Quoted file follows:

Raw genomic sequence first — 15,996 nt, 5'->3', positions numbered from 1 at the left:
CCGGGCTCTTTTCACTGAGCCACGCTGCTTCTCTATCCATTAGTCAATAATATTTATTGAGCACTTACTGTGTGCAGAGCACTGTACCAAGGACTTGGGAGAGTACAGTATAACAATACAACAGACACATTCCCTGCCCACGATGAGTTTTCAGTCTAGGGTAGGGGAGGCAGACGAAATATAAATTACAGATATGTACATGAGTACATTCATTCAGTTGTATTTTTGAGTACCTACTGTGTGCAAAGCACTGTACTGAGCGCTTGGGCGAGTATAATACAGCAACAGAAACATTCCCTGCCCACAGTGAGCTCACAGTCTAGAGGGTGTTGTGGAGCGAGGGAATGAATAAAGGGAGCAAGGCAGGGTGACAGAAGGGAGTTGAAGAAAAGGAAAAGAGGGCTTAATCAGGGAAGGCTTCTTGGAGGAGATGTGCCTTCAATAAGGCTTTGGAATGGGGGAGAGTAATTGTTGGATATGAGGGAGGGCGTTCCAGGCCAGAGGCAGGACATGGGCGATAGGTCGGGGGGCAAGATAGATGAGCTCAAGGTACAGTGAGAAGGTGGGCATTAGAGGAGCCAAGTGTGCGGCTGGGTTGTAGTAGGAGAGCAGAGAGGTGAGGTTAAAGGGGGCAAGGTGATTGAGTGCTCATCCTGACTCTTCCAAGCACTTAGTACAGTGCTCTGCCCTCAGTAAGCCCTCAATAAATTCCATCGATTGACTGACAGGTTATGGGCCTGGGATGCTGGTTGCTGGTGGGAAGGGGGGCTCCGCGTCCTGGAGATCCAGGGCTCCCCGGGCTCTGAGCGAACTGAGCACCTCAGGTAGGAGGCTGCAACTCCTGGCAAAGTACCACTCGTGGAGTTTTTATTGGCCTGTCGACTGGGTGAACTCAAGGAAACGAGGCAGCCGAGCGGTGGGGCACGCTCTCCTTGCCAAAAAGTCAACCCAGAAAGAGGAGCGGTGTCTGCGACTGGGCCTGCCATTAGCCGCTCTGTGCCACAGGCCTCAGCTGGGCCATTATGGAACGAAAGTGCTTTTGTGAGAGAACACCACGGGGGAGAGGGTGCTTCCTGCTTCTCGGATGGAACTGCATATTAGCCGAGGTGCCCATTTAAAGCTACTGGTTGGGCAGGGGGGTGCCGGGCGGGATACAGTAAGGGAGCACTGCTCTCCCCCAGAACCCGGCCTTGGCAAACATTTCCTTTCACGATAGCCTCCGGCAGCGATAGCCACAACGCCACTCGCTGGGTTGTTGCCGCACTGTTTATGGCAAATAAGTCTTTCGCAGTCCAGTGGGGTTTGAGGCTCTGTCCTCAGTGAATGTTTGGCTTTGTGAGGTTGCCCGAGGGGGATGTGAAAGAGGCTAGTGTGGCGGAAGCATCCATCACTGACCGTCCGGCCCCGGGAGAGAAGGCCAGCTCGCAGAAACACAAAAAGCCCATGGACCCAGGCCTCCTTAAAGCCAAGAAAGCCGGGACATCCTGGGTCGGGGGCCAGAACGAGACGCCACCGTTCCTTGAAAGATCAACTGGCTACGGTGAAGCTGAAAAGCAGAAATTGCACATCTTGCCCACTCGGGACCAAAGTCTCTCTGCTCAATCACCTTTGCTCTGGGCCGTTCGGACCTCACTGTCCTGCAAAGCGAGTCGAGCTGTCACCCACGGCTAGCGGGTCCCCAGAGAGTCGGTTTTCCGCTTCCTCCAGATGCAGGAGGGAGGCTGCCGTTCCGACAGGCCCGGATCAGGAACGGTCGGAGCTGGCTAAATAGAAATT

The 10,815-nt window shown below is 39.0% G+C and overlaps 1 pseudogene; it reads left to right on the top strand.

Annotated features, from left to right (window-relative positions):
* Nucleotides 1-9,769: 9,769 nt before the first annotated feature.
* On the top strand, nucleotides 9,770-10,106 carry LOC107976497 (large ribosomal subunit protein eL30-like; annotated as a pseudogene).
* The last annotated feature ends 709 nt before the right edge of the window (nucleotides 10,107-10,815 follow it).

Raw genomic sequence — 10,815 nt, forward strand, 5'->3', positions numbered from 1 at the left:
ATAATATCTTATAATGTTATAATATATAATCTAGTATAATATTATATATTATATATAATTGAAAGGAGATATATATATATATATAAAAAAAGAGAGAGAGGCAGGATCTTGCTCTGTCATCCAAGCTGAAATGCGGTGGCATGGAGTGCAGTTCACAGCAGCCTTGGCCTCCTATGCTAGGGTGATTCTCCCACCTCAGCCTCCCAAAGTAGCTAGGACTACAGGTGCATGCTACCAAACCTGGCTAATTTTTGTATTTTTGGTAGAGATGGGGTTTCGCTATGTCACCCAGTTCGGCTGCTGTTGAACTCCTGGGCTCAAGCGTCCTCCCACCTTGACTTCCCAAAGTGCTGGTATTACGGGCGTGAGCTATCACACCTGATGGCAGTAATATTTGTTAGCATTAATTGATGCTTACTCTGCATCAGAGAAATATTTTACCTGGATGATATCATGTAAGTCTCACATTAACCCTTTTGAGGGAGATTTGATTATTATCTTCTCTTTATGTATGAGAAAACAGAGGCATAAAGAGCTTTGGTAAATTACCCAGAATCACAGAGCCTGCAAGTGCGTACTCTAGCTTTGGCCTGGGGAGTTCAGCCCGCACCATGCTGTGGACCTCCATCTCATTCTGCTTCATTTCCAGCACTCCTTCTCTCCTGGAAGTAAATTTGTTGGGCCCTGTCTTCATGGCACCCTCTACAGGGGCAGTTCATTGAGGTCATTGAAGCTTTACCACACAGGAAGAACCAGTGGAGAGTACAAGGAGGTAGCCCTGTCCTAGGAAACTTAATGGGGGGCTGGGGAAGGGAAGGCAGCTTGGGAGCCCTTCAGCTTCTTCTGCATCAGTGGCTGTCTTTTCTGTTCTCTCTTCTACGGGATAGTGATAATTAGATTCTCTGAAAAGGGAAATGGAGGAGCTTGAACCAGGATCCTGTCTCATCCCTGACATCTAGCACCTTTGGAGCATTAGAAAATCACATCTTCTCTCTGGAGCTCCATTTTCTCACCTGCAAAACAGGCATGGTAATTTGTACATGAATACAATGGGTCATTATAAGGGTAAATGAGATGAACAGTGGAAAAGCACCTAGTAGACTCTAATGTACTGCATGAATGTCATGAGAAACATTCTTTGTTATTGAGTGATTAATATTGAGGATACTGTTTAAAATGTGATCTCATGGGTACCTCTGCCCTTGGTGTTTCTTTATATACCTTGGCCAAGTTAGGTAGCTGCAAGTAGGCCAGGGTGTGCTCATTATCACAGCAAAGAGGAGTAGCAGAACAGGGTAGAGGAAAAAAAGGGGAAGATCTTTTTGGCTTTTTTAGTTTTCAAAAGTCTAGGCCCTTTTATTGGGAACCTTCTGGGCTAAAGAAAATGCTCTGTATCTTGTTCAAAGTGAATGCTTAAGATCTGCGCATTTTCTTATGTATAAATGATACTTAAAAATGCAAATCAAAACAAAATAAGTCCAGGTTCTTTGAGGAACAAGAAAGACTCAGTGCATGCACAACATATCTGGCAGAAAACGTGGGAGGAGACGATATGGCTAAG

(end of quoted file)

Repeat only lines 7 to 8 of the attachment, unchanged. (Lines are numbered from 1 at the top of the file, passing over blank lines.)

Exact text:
* The last annotated feature ends 709 nt before the right edge of the window (nucleotides 10,107-10,815 follow it).

Raw genomic sequence — 10,815 nt, forward strand, 5'->3', positions numbered from 1 at the left: